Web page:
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Where Airplanes Go When They Die

Under the right circumstances, it’s possible to visit an aviation boneyard.

A partial view of the Davis Monthan Air Force Base.
A partial view of the Davis Monthan Air Force Base. Google Earth

Almost 50 years after the first Boeing 747 went into service in 1970, United Airlines has retired its last models of the classic plane. When they die, airplanes don’t go to some mythical place in the sky; they go to boneyards, where they await their fate.

United’s 747s have laid down their wings at an aircraft disassembly center in Tupelo, Mississippi. As planes stay in service for longer, a market for second-hand airplane parts has grown. A facility like this one, which is owned by a Chinese company, will take out a plane’s engine and other valuable parts, then break down the plane for scrap metal and other materials. Some every day objects—computers, TVs, floor tiles—have materials in them that once flew high above the Earth.

Just a few years ago, only about 50 percent of a plane could be recycled; now, following the most up-to-date recycling standards, a facility like the one in Tupelo can find a way to re-use around 85 percent of a plane. It takes a few weeks to break down a plane, and the parking lot for doomed planes is relatively small.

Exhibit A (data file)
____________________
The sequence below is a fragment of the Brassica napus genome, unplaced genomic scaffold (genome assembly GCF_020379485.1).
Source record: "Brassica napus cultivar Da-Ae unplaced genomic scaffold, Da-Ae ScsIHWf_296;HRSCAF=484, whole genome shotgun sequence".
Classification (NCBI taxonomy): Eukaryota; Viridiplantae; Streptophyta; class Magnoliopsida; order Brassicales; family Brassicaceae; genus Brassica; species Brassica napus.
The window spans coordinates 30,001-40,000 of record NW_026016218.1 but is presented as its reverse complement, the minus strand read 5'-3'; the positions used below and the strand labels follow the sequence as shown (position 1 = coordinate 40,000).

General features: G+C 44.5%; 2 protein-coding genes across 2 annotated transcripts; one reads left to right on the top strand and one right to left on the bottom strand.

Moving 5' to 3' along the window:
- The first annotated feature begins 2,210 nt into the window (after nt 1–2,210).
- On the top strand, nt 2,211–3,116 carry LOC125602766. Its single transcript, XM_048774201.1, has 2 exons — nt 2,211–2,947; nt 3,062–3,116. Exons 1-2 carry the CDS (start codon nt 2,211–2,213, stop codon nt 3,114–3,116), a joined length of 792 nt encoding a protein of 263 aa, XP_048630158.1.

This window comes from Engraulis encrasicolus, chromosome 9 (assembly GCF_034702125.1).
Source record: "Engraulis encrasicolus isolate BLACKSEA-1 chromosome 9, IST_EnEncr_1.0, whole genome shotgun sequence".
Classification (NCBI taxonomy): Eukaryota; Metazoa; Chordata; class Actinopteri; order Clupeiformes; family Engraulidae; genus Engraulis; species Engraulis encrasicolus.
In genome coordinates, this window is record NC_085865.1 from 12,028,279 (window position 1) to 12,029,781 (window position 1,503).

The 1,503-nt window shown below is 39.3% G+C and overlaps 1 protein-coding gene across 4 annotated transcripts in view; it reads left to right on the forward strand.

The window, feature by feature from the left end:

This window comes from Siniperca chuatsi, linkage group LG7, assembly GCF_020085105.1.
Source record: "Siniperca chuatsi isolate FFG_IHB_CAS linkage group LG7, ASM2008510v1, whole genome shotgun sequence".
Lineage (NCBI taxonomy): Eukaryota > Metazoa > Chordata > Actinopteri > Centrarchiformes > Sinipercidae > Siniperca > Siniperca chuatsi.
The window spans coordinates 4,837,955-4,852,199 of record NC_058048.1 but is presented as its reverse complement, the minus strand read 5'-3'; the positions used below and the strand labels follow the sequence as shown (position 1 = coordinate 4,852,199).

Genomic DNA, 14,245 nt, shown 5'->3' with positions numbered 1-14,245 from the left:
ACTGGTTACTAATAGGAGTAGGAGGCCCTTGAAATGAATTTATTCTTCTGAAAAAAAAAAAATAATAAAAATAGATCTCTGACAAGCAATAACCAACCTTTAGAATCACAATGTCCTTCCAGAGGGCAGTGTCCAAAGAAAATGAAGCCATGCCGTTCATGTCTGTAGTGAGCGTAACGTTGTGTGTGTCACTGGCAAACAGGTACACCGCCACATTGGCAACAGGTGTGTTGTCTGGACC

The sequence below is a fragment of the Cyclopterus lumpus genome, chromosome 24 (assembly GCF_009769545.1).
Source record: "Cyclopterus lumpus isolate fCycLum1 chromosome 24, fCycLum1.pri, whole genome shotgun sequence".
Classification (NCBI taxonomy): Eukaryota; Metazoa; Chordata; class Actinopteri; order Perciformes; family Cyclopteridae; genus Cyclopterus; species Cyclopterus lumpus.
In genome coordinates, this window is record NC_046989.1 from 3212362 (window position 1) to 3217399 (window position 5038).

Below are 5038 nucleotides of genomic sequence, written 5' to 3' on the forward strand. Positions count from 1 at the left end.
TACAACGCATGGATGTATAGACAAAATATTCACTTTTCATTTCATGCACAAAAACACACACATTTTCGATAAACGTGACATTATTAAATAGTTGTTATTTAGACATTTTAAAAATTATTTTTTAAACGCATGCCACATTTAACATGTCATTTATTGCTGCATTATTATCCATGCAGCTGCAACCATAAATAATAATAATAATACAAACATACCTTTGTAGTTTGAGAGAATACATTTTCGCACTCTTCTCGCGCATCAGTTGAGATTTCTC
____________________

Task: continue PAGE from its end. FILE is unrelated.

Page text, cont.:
Parked civilian 707s used for parts in Tuscon.
Parked civilian 707s used for parts in Tuscon. Phillip Capper/CC BY 2.0

Out in the American Southwest, though, and in other dry places around the world, airplane boneyards might be filled with thousands of planes. Some of these could be put back into service, especially if they’ve been parked for three years or less; the dry desert conditions helps keep them in flying shape. The largest boneyard for military aircraft, which started growing immediately after World War II, is at the Davis-Montham Air Force Base in Tucson, Arizona.

As part of its good-bye to the 747, United is offering a unique opportunity for fans to use their frequent flyer miles to buy a visit to the Tupelo recycling facility. But for those of us who haven’t proved their loyalty, it’s possible to visit the Tucson boneyard through the Pima Air & Space Museum. (You need security clearance in advance, so plan ahead.)

There are also less official boneyards around the world, where it’s possible to see aging aircraft up close. But some of the best of those have already disappeared—after airplane recycling has become bigger business, the planes became more valuable as scrap.